Richard STRAUSS (1864-1949) Cello Sonata in F Major Op. 6 (1883) [23.82]
Johannes BRAHMS (1833-1897) Cello Sonata in E minor Op. 38 (1865) [24.71]
Ludwig THUILLE (1861-1907) Cello Sonata in D Minor Op. 22 (1902) [28.58]
Jamie Walton (cello); Daniel Grimwood (piano)
rec. 31 March-1 April 2009, Henry Wood Hall, London
JCL RECORDS JCL516 [78.54]

This disc was an unexpected pleasure to review. Jamie Walton and Daniel Grimwood are to be commended for pairing the ubiquitous Brahms E minor with the lesser known Strauss, while at the same time rescuing the Thuille from musical oblivion.

Walton and Grimwood are both concert soloists in their own right but they have forged an acclaimed musical partnership and have a number of recordings for cello and piano behind them. Throughout this recording, the attention to musical balance and dynamic detail was excellent, and it was clear that the pair had a shared musical understanding of the three works.

The Strauss sonata is a very early work written around the same time as the violin sonata. It opens to fanfare F major chords. The ensuing Allegro is quirky and playful and some of the material reminded me of the early Strauss Burlesque for piano and orchestra. I particularly enjoyed Grimwood’s light and playful characterisation of the thematic material. There was much playful dialogue between the two soloists and close attention to musical balance.

Strauss appears to be indebted to Mendelssohn in both the second and third movements of the sonata. The second is a Mendelssohn Song Without Words and Walton’s cantabile playing was beautifully judged throughout and brought out the sweetly lyrical elements. The last movement shows Strauss at this most playful and impish and it foreshadows the tone poem Till Eulenspiegel and Zerbinetta in Strauss’s opera Ariadne auf Naxos. Grimwood’s lightness of touch and delicate phrasing were delightful while Walton deftly handled the skittish and difficult passage-work.

There have been many recordings of the Brahms E minor sonata. Messrs Hough and Isserlis are one of the best of the most recent recordings. Walton and Grimwood hold their own in this distinguished company. Both soloists captured the melancholic poetry of the first movement and I was struck by the lightness of texture throughout. They brought out the classical elements of the minuet and again they managed to keep the textures light and fluid in the complex trio section. I was not convinced that the voicing and balance were quite right at the beginning of the final fugue but the coda was exciting and exhilarating.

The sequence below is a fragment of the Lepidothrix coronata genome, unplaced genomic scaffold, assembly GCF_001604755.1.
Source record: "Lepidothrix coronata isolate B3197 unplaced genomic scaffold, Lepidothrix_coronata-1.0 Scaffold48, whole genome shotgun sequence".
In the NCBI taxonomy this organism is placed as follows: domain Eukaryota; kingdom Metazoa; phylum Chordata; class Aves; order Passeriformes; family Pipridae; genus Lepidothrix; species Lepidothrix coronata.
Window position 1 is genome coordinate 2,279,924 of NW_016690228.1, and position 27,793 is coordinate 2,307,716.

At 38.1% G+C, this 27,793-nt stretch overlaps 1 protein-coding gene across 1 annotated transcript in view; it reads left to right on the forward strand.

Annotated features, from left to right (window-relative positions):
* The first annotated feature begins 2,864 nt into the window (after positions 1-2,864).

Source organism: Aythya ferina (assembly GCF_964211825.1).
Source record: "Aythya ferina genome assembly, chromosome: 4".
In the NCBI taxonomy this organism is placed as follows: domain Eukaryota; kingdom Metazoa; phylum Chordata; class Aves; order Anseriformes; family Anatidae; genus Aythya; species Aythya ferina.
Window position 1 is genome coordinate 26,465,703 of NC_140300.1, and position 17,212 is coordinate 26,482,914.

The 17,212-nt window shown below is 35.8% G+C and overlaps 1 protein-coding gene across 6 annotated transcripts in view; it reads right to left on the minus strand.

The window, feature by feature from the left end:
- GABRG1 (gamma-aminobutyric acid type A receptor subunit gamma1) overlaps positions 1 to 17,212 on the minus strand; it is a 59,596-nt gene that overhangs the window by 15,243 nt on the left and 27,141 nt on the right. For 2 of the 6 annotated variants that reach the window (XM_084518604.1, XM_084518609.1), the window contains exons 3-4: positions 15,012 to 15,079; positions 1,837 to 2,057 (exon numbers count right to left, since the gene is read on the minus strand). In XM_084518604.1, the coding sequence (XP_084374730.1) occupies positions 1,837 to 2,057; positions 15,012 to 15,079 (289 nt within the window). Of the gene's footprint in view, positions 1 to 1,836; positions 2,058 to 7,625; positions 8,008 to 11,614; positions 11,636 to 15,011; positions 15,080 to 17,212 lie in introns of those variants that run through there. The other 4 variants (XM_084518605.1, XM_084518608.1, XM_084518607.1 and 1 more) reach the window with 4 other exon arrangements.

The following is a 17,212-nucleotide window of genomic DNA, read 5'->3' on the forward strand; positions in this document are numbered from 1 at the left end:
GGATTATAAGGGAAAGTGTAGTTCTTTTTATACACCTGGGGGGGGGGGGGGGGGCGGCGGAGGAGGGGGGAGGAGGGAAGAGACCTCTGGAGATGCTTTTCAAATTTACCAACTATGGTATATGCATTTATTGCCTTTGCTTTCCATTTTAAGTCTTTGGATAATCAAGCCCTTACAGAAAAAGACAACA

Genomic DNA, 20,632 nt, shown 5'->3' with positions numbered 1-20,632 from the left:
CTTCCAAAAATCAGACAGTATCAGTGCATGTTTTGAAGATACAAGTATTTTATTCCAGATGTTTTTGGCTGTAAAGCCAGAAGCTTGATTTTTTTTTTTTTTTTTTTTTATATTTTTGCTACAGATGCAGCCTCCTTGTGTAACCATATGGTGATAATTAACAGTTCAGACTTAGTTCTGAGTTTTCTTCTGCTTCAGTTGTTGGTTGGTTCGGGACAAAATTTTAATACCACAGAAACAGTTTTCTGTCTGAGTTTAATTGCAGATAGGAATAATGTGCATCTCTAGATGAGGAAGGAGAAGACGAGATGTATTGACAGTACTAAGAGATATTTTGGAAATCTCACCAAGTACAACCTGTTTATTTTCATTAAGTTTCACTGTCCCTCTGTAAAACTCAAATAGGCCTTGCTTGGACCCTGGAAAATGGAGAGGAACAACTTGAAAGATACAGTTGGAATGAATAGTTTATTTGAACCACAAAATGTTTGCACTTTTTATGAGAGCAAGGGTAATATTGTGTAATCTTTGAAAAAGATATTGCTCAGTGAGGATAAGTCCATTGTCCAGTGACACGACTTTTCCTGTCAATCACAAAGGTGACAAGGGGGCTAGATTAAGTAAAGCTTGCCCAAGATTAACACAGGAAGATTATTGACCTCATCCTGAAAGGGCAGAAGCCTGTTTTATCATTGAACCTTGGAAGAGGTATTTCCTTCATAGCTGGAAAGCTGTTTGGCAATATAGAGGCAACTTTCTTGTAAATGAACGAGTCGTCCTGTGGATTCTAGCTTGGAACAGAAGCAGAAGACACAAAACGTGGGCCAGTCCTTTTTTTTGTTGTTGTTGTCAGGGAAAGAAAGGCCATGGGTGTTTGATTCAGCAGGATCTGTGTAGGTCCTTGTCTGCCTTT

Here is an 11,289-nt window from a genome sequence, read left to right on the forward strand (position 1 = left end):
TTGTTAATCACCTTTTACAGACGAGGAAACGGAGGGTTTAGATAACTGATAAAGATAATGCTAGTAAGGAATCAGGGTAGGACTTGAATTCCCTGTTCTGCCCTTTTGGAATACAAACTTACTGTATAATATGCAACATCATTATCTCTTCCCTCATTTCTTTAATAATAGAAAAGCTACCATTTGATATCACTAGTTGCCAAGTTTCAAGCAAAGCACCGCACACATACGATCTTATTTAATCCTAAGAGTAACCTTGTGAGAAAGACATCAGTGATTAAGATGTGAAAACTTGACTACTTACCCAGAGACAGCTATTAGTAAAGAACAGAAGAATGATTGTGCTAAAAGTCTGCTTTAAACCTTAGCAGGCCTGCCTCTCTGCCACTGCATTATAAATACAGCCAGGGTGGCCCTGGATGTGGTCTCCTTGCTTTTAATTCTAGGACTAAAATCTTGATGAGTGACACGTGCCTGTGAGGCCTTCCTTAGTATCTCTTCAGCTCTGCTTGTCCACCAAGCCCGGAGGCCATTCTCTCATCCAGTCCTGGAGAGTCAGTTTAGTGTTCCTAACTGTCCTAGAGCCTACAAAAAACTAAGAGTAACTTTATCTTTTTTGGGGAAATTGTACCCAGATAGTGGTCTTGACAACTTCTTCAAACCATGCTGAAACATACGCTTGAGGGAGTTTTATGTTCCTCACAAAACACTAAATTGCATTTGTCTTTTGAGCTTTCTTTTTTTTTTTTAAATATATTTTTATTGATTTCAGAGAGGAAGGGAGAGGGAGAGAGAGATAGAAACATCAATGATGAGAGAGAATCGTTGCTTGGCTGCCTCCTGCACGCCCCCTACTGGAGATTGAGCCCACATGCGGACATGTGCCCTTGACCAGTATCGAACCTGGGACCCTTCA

In his excellent programme notes, Grimwood makes the claim that: “Of the three works on this disc, this [the Thuille] sonata is the most ambitious and perhaps in some respects the most successful”. While I’m not sure I agree with this assertion, it is clear that this work has been unjustly neglected and deserves to be heard much more widely.

I found the first movement of the Thuille sonata to be the weakest of the three. It is well developed and harmonically daring, with chromatic echoes of Wagner and Franck, but I found the thematic material slightly bland and uninspiring. Having said that Walton and Grimwood give a very good account of the work and there is some excellent dramatic dialogue between the two soloists.

The second movement of the Thuille completely won me over: it is a rapturous love song in the lavish romantic manner. Walton deploys a ravishing tone and compellingly brings out the grand emotional sweep of this work, while Grimwood alternates between dreamy romanticism and grand passion. The playing of this movement was particularly inspired.

The last movement is jaunty and dance-like and it allows opportunity for virtuoso display from both instruments. The players are undaunted by the challenge and both display a considerable range of pyrotechnics, tone colour and textural variation throughout. The interplay is excellent and between them they bring the piece to a dramatic and successful conclusion.

Grimwood’s programme notes are concise and interesting particularly in the way they highlight the historical background and musical influences of the three works.

Robert Beattie

Displays a considerable range of pyrotechnics, tone colour and textural variation.